Big and small tech companies have all been trying to bridge the gap to address the lack of services for the homeless in the US, which now is amounting to around 1.56 million, or 0.5% of the population. Of this, San Francisco ranks second with 795 people per 100,000 residents.
Ironically, tech is what drives San Francisco, with homegrown brands that have made big names for themselves such as, Adobe Systems, Airbnb, Autodesk, Cisco Systems, Dolby Laboratories, Dropbox, Google, Intuit, LinkedIn, Lucasfilm, Macycs.com, Pinterest, Salesforce, Square, Twitter, Uber, Yahoo, Yelp, Zendesk, and Zynga among many others.
Several companies have been stepping up to help out, and here are some of their efforts to address the following needs:
Copia: this company aims to connect businesses with surplus food with those in need of them. The food exchange is facilitated by a "Food Hero Driver" who picks up the food, brings them to Copia's office, with Copia then doing the distribution. It also offers tax write-off incentives to businesses who donate food.
Food Cowboy: this company connects not only businesses, but also individuals who have food to donate. It works in partnership with charities in the area whom the donator can also choose from. Food Cowboy has made it possible on the app for the donator and the charity to directly contact each other. Once food delivery is successful, Food Cowboy then sends an email confirmation to both parties.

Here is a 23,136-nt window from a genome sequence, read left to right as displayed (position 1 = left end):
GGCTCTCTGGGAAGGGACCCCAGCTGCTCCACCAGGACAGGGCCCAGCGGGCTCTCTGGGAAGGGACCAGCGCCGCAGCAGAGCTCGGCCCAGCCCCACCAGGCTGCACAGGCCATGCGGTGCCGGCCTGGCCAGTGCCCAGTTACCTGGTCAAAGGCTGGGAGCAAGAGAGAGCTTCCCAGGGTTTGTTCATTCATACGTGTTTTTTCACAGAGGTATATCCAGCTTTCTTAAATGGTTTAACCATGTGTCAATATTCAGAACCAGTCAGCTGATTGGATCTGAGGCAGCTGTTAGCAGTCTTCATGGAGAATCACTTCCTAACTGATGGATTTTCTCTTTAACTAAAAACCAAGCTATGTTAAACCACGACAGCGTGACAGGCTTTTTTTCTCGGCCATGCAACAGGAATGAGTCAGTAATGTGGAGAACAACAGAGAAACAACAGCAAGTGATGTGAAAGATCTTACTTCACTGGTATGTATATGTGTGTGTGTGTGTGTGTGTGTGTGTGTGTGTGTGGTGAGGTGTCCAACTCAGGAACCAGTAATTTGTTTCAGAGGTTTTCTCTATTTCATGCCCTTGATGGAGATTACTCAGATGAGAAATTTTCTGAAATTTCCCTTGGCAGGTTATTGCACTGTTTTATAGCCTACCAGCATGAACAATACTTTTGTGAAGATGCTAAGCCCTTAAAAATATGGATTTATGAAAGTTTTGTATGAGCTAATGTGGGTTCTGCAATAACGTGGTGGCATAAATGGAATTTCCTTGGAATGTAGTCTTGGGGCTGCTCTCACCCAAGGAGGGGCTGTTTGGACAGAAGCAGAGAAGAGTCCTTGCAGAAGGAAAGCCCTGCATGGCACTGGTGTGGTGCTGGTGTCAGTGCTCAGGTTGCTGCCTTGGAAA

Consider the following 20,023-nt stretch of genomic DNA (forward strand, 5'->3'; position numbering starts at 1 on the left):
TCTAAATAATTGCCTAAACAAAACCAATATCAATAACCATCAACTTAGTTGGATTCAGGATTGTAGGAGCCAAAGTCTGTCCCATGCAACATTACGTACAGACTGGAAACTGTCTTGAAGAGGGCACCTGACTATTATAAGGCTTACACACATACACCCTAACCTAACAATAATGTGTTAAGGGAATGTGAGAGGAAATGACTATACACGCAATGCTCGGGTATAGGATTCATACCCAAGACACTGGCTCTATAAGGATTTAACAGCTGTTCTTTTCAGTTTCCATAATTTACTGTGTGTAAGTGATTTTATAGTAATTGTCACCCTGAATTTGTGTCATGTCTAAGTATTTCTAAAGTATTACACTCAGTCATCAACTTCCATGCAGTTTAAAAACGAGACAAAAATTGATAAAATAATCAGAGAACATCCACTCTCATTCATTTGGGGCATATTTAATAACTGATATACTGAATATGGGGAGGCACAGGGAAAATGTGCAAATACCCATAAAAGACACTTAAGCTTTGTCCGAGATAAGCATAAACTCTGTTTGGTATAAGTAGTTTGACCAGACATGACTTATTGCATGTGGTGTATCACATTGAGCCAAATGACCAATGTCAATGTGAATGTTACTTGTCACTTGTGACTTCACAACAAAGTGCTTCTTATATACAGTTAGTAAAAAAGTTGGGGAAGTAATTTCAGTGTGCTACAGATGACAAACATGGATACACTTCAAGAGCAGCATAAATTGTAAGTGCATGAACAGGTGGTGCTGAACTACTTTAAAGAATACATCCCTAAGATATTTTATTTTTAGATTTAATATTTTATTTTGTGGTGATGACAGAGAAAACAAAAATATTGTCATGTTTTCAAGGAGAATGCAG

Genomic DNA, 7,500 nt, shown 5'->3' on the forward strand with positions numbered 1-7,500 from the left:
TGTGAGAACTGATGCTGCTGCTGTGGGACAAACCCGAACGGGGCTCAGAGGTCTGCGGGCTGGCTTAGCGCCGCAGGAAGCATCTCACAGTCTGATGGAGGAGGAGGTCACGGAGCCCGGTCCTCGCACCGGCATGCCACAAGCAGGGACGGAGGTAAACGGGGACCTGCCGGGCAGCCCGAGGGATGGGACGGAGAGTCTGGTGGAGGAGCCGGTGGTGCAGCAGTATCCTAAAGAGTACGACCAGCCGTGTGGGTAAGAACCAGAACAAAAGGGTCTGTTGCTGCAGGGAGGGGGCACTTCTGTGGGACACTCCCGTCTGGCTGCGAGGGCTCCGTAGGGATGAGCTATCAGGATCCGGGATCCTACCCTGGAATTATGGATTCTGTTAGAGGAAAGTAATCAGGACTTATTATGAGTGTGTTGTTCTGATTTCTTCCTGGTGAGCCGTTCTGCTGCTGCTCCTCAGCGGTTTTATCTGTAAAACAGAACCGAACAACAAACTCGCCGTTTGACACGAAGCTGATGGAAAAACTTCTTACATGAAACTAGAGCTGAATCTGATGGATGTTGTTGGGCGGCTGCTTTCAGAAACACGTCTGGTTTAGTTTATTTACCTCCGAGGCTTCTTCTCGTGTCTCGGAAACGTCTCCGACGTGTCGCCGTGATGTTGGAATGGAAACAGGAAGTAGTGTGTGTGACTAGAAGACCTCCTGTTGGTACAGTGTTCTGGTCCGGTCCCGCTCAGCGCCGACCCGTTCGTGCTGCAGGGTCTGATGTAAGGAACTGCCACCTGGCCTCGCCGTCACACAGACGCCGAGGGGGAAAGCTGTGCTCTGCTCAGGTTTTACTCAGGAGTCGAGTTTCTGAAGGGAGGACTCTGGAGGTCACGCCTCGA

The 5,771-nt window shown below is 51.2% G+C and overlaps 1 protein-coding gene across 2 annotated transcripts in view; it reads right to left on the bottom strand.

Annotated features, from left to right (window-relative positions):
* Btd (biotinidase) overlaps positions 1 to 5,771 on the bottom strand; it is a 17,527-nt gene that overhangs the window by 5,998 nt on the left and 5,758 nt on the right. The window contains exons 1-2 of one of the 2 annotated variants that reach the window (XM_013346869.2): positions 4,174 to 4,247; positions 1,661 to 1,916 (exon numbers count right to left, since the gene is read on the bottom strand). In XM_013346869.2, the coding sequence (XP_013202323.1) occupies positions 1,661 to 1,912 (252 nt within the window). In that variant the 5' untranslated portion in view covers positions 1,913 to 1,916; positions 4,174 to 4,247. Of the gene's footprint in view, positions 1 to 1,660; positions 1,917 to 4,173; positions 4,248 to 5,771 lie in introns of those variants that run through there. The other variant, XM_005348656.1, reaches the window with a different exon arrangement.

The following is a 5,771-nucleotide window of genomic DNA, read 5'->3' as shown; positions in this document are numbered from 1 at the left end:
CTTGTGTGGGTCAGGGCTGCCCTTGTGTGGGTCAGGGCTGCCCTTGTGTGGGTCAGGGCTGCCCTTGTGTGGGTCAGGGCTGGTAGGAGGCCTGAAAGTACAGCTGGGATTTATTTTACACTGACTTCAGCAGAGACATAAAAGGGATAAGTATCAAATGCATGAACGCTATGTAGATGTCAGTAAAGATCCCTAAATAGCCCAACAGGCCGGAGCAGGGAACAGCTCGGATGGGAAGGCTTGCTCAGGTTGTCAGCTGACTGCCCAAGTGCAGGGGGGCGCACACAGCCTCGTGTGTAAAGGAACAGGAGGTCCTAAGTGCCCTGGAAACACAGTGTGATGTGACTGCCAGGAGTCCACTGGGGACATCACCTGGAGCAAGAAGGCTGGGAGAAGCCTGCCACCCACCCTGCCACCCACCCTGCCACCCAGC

Indiegogo: this is a popular crowdfunding site not just for merchandise, but also for fundraising specific needs such as, life-saving treatments.
Volunteer Match: the site aims to match interested volunteers with charities who are in need of service-based support for their projects. This site works not just for US-specific projects, but also for international projects that can be supported online.
Code Tenderloin: it is "coding boot camp" that provides free training for in-demand skills such as, financial management, legal knowledge, and childcare among others. It does not only center on providing coding skills, although it is its main offering. "Tenderloin" refers to a neighborhood in San Francisco handicapped by high crime and unemployment rates.
As one participant of Code Tenderloin says, "They were real, real specific, even to the point of being early for the interview, doing your homework and research on the company, and how to market yourself. I knew some of the tricks, but (everything else) was all new to me."